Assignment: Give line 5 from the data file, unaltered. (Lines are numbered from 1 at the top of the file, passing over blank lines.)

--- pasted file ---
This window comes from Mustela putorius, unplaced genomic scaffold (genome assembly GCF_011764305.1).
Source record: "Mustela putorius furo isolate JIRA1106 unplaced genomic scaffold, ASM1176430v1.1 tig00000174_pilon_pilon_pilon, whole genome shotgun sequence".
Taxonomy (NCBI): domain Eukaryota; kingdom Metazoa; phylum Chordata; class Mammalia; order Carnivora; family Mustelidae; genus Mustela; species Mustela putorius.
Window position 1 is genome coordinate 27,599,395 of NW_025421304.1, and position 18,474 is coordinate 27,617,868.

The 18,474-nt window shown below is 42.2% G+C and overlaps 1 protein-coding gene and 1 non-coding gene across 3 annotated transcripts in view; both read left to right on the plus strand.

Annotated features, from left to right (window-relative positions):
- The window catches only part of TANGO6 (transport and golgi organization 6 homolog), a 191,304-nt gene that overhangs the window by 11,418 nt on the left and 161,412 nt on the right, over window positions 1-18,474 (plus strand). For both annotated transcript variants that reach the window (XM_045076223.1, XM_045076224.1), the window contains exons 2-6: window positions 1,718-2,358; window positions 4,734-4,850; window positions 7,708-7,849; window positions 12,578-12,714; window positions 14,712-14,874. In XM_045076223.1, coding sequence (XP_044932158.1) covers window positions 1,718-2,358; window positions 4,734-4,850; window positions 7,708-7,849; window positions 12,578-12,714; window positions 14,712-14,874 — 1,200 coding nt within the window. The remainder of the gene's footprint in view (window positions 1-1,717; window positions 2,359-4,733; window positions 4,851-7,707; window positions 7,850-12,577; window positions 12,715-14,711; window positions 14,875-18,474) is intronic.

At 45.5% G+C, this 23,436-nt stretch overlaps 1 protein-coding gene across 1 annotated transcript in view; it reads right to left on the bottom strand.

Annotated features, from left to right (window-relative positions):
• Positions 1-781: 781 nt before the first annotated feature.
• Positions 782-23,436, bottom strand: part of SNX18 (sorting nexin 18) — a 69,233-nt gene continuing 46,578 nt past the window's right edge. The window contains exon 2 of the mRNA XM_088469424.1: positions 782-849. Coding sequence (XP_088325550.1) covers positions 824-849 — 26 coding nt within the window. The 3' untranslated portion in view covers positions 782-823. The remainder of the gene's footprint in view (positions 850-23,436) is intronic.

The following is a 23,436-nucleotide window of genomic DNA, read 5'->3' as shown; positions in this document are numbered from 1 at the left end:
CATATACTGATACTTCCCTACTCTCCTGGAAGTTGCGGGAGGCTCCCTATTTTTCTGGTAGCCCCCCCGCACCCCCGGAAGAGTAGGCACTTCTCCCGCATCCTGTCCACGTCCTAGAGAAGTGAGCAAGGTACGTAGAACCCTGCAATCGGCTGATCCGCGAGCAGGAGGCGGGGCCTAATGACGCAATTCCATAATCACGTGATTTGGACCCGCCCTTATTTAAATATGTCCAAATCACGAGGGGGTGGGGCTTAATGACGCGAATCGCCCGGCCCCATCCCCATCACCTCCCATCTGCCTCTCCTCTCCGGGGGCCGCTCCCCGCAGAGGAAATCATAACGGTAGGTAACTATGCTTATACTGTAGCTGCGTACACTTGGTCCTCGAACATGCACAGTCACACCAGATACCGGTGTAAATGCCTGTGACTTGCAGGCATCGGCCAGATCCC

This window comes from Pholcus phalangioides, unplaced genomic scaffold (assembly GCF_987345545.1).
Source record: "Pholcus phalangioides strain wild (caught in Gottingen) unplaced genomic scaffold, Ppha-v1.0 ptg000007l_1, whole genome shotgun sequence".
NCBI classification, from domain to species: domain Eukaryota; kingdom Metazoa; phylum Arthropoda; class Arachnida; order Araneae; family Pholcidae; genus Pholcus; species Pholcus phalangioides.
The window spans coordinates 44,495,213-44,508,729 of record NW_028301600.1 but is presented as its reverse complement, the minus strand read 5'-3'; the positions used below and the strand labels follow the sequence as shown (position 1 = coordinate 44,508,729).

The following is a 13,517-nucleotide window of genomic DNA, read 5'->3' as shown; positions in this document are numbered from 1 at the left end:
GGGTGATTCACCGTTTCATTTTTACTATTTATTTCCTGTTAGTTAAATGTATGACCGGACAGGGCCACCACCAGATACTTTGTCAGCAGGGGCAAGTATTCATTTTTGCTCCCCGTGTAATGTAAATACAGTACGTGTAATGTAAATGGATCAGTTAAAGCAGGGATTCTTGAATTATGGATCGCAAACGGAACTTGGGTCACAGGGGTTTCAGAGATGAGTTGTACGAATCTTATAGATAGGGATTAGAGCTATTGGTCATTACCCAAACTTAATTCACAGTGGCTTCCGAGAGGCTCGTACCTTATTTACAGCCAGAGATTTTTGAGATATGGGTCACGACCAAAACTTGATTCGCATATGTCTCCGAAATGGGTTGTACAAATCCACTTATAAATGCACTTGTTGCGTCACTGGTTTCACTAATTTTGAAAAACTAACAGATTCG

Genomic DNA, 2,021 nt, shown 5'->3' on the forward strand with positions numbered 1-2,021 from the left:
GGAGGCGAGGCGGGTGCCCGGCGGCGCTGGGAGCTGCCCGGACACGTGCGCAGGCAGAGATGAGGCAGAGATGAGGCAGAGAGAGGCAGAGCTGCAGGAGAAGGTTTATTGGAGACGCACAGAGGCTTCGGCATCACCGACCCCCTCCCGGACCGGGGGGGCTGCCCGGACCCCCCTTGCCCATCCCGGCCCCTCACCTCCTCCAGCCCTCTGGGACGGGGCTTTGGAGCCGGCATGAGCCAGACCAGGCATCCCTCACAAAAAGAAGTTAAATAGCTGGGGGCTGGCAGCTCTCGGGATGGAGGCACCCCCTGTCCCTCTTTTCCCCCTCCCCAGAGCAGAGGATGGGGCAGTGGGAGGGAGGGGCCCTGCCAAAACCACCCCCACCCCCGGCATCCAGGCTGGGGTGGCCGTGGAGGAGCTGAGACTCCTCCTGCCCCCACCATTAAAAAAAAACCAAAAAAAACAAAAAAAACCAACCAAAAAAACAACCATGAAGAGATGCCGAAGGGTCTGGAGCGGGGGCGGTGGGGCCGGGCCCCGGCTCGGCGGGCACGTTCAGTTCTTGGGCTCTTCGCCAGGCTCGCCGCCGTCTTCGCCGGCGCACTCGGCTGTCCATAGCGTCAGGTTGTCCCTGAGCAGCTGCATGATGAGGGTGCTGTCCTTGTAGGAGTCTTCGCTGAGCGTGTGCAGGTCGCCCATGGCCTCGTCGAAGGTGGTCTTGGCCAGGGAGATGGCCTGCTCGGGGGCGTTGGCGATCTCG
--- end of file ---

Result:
The 18,474-nt window shown below is 42.2% G+C and overlaps 1 protein-coding gene and 1 non-coding gene across 3 annotated transcripts in view; both read left to right on the plus strand.